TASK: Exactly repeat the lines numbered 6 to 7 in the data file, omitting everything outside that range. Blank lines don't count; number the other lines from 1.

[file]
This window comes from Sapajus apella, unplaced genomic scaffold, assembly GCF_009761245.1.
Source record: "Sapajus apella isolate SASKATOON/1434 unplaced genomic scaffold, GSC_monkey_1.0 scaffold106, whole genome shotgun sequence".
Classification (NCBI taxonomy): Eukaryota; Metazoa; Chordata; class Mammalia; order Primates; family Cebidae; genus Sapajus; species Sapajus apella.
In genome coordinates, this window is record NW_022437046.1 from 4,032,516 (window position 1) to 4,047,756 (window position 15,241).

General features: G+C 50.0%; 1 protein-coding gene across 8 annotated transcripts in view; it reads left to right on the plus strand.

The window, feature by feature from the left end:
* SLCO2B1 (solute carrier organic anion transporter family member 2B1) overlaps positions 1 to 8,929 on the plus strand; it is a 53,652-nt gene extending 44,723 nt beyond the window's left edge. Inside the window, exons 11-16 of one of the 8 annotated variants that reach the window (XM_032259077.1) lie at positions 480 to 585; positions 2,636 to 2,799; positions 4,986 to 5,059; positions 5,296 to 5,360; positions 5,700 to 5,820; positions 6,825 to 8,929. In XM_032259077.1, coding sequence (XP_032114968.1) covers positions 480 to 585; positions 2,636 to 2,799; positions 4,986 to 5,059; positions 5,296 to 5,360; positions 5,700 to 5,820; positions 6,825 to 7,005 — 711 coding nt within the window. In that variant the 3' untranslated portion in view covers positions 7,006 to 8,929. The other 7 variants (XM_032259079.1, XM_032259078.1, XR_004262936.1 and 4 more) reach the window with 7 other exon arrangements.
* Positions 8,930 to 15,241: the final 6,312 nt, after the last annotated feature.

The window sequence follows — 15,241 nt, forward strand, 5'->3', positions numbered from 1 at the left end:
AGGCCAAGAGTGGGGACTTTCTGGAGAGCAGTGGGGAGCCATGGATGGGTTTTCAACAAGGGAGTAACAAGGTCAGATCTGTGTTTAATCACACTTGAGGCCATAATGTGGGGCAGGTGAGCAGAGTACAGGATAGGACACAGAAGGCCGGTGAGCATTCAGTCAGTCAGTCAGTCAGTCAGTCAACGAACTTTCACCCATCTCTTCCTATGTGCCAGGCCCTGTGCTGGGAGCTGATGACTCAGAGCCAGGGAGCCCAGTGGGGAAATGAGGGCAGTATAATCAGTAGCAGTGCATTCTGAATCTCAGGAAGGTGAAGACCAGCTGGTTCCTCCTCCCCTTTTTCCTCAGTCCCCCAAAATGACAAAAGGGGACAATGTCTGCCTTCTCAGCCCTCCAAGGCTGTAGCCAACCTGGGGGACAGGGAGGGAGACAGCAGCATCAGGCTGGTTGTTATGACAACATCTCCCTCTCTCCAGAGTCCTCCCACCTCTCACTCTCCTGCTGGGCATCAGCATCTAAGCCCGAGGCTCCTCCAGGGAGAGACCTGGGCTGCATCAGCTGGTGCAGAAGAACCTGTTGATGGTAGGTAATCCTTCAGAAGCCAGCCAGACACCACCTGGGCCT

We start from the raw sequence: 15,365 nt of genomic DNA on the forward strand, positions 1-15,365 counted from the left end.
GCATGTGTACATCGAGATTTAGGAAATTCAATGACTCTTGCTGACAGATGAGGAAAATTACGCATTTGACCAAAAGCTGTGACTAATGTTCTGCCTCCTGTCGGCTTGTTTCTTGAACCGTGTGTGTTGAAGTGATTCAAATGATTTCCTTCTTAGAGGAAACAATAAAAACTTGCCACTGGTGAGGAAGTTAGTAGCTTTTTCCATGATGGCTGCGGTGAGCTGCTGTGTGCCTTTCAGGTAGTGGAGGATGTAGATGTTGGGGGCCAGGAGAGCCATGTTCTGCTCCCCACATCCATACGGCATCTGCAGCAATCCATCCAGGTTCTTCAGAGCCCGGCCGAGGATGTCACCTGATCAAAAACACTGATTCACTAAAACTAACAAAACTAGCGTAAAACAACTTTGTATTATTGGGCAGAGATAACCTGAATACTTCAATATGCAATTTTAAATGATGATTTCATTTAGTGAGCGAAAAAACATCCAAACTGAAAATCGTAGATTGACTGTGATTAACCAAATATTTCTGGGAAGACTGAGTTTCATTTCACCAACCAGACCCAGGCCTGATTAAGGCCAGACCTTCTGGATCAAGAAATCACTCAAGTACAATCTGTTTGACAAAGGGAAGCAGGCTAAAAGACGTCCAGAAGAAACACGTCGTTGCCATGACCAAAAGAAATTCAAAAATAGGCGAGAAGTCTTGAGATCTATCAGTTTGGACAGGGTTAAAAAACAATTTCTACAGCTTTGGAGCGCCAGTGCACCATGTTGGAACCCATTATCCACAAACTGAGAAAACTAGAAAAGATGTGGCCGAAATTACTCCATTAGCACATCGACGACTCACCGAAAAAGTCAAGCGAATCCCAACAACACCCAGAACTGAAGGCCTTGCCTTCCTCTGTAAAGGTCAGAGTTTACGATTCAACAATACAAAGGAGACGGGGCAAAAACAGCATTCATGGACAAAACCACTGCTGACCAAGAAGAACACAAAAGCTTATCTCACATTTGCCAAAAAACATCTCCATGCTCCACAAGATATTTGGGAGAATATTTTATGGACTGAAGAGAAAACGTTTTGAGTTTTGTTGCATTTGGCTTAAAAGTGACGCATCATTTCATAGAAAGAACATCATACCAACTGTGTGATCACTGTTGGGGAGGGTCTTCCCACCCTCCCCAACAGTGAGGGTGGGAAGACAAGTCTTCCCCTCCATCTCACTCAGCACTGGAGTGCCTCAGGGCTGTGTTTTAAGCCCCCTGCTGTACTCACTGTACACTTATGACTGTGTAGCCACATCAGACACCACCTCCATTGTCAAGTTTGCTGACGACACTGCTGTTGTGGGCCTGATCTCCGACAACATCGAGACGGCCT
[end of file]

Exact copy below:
The window, feature by feature from the left end:
* SLCO2B1 (solute carrier organic anion transporter family member 2B1) overlaps positions 1 to 8,929 on the plus strand; it is a 53,652-nt gene extending 44,723 nt beyond the window's left edge. Inside the window, exons 11-16 of one of the 8 annotated variants that reach the window (XM_032259077.1) lie at positions 480 to 585; positions 2,636 to 2,799; positions 4,986 to 5,059; positions 5,296 to 5,360; positions 5,700 to 5,820; positions 6,825 to 8,929. In XM_032259077.1, coding sequence (XP_032114968.1) covers positions 480 to 585; positions 2,636 to 2,799; positions 4,986 to 5,059; positions 5,296 to 5,360; positions 5,700 to 5,820; positions 6,825 to 7,005 — 711 coding nt within the window. In that variant the 3' untranslated portion in view covers positions 7,006 to 8,929. The other 7 variants (XM_032259079.1, XM_032259078.1, XR_004262936.1 and 4 more) reach the window with 7 other exon arrangements.